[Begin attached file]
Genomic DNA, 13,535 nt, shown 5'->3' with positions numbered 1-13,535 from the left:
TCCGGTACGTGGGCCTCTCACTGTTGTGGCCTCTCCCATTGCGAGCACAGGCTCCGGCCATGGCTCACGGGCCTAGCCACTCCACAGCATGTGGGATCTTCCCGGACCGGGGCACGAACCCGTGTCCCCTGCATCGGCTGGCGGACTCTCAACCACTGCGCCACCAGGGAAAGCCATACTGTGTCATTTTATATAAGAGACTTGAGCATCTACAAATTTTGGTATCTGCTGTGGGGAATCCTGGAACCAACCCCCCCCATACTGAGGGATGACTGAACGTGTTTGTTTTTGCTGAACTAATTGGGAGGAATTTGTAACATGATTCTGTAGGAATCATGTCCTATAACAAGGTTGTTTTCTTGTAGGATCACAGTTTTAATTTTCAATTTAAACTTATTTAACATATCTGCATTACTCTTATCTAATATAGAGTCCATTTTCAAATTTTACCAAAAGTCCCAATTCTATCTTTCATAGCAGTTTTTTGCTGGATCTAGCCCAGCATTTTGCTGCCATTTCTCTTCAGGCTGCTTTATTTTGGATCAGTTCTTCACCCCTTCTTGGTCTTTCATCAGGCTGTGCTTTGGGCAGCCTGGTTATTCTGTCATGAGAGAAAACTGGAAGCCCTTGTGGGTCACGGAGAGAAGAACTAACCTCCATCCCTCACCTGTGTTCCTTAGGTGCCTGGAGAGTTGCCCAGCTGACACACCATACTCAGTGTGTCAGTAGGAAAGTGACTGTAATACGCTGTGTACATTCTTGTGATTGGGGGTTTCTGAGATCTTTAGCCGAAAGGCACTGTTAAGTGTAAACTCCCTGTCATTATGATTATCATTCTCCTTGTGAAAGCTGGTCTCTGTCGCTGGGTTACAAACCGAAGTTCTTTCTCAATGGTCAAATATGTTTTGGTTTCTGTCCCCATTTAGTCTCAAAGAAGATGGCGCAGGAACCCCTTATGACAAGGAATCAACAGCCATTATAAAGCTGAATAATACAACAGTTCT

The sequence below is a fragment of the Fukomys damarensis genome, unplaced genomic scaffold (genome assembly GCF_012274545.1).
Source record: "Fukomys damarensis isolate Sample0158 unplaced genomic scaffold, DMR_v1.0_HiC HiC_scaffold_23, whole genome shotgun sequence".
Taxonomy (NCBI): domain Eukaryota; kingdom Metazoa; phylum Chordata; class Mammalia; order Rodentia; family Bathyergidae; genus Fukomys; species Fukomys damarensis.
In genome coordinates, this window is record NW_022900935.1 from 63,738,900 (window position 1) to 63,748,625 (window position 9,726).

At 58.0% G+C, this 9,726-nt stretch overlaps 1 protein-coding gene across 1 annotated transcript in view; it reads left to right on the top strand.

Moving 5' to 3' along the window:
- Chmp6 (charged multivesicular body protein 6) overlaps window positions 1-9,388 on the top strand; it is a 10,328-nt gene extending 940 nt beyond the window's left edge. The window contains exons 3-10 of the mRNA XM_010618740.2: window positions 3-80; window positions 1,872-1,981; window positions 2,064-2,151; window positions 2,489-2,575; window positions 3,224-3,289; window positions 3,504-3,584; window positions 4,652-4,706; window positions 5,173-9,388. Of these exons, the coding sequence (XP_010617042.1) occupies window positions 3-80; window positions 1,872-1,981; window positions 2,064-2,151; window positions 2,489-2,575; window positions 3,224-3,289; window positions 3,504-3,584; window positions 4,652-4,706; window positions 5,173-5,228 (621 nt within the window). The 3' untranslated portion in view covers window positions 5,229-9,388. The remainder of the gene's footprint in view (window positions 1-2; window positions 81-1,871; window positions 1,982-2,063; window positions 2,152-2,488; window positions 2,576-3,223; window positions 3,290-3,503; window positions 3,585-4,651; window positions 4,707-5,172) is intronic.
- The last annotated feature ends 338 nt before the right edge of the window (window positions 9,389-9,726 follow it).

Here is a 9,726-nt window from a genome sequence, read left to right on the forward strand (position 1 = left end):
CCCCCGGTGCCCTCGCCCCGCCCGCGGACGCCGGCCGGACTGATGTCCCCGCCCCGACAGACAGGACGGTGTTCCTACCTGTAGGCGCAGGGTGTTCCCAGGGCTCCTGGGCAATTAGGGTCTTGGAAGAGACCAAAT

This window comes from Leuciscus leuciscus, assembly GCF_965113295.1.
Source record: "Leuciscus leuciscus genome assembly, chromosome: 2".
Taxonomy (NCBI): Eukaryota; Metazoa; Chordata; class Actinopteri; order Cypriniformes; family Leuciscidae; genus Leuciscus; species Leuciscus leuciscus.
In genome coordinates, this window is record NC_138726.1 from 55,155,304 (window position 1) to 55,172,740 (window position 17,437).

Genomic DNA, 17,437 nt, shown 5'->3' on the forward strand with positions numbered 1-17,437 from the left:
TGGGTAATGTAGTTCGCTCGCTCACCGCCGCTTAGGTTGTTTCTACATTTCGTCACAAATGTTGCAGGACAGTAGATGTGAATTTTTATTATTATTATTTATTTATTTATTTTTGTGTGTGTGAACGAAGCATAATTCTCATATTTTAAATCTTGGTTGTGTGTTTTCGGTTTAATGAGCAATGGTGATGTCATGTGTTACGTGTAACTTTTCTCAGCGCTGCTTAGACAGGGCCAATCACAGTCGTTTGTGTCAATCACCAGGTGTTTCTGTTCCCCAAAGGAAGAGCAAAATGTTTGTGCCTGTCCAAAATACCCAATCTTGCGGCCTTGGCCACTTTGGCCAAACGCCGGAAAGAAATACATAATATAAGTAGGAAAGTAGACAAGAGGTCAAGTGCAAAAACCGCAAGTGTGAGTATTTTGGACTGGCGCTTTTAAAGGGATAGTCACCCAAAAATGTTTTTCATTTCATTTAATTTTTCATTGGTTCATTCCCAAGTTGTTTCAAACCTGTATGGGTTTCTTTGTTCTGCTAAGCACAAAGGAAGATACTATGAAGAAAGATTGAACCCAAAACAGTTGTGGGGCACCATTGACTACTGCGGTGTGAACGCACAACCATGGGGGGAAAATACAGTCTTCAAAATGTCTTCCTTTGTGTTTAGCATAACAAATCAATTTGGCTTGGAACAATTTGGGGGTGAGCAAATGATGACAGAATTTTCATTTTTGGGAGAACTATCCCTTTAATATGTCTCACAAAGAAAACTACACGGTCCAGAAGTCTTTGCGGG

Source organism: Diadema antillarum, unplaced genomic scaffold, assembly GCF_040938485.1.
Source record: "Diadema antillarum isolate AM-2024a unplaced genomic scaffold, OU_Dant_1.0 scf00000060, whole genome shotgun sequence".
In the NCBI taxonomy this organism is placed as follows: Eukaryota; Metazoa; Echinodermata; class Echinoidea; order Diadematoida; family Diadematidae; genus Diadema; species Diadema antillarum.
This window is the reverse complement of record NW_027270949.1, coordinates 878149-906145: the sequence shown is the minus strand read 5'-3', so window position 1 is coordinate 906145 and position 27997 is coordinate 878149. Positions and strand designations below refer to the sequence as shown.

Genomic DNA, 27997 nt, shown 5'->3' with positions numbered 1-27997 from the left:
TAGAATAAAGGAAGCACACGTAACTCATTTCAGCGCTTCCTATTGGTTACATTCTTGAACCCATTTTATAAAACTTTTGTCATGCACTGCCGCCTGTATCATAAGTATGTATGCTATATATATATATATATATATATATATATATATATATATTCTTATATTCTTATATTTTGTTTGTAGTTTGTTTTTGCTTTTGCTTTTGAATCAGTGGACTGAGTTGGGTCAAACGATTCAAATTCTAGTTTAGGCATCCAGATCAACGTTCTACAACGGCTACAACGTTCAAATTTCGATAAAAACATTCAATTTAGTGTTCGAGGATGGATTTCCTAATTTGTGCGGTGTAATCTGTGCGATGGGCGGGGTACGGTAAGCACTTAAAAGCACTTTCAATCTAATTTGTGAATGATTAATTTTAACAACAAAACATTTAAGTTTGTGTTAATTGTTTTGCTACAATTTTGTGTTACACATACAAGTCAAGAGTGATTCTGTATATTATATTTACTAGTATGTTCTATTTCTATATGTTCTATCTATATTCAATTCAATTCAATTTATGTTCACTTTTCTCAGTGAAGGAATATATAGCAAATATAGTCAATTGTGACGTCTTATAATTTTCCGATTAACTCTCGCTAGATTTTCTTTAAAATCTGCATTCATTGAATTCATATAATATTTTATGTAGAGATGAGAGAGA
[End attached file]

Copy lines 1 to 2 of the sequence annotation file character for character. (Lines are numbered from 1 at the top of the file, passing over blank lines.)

Genomic DNA, 13,535 nt, shown 5'->3' with positions numbered 1-13,535 from the left:
TCCGGTACGTGGGCCTCTCACTGTTGTGGCCTCTCCCATTGCGAGCACAGGCTCCGGCCATGGCTCACGGGCCTAGCCACTCCACAGCATGTGGGATCTTCCCGGACCGGGGCACGAACCCGTGTCCCCTGCATCGGCTGGCGGACTCTCAACCACTGCGCCACCAGGGAAAGCCATACTGTGTCATTTTATATAAGAGACTTGAGCATCTACAAATTTTGGTATCTGCTGTGGGGAATCCTGGAACCAACCCCCCCCATACTGAGGGATGACTGAACGTGTTTGTTTTTGCTGAACTAATTGGGAGGAATTTGTAACATGATTCTGTAGGAATCATGTCCTATAACAAGGTTGTTTTCTTGTAGGATCACAGTTTTAATTTTCAATTTAAACTTATTTAACATATCTGCATTACTCTTATCTAATATAGAGTCCATTTTCAAATTTTACCAAAAGTCCCAATTCTATCTTTCATAGCAGTTTTTTGCTGGATCTAGCCCAGCATTTTGCTGCCATTTCTCTTCAGGCTGCTTTATTTTGGATCAGTTCTTCACCCCTTCTTGGTCTTTCATCAGGCTGTGCTTTGGGCAGCCTGGTTATTCTGTCATGAGAGAAAACTGGAAGCCCTTGTGGGTCACGGAGAGAAGAACTAACCTCCATCCCTCACCTGTGTTCCTTAGGTGCCTGGAGAGTTGCCCAGCTGACACACCATACTCAGTGTGTCAGTAGGAAAGTGACTGTAATACGCTGTGTACATTCTTGTGATTGGGGGTTTCTGAGATCTTTAGCCGAAAGGCACTGTTAAGTGTAAACTCCCTGTCATTATGATTATCATTCTCCTTGTGAAAGCTGGTCTCTGTCGCTGGGTTACAAACCGAAGTTCTTTCTCAATGGTCAAATATGTTTTGGTTTCTGTCCCCATTTAGTCTCAAAGAAGATGGCGCAGGAACCCCTTATGACAAGGAATCAACAGCCATTATAAAGCTGAATAATACAACAGTTCT